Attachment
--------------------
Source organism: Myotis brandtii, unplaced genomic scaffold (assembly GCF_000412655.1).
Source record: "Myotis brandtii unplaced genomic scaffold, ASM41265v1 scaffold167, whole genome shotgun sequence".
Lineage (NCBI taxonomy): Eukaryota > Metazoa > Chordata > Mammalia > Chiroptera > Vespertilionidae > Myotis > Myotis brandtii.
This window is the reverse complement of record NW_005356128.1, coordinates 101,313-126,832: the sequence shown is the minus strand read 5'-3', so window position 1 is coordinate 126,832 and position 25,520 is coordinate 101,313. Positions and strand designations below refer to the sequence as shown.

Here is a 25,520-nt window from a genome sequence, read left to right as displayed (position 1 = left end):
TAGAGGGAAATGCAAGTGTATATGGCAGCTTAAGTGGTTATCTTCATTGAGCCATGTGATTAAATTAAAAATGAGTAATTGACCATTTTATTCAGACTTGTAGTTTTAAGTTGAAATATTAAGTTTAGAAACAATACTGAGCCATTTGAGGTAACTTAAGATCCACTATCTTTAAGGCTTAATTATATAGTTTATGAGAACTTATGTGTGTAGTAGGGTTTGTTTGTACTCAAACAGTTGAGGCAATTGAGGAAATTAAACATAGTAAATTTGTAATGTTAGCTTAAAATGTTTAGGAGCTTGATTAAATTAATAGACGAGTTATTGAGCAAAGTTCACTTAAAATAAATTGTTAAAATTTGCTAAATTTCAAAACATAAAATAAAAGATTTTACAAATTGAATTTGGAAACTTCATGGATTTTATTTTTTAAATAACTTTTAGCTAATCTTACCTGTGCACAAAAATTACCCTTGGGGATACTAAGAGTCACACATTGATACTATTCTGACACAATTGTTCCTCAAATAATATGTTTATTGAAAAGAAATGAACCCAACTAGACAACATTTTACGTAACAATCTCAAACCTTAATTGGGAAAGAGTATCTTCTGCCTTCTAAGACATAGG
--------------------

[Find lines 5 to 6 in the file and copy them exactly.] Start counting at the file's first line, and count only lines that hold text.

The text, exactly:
Here is a 25,520-nt window from a genome sequence, read left to right as displayed (position 1 = left end):
TAGAGGGAAATGCAAGTGTATATGGCAGCTTAAGTGGTTATCTTCATTGAGCCATGTGATTAAATTAAAAATGAGTAATTGACCATTTTATTCAGACTTGTAGTTTTAAGTTGAAATATTAAGTTTAGAAACAATACTGAGCCATTTGAGGTAACTTAAGATCCACTATCTTTAAGGCTTAATTATATAGTTTATGAGAACTTATGTGTGTAGTAGGGTTTGTTTGTACTCAAACAGTTGAGGCAATTGAGGAAATTAAACATAGTAAATTTGTAATGTTAGCTTAAAATGTTTAGGAGCTTGATTAAATTAATAGACGAGTTATTGAGCAAAGTTCACTTAAAATAAATTGTTAAAATTTGCTAAATTTCAAAACATAAAATAAAAGATTTTACAAATTGAATTTGGAAACTTCATGGATTTTATTTTTTAAATAACTTTTAGCTAATCTTACCTGTGCACAAAAATTACCCTTGGGGATACTAAGAGTCACACATTGATACTATTCTGACACAATTGTTCCTCAAATAATATGTTTATTGAAAAGAAATGAACCCAACTAGACAACATTTTACGTAACAATCTCAAACCTTAATTGGGAAAGAGTATCTTCTGCCTTCTAAGACATAGG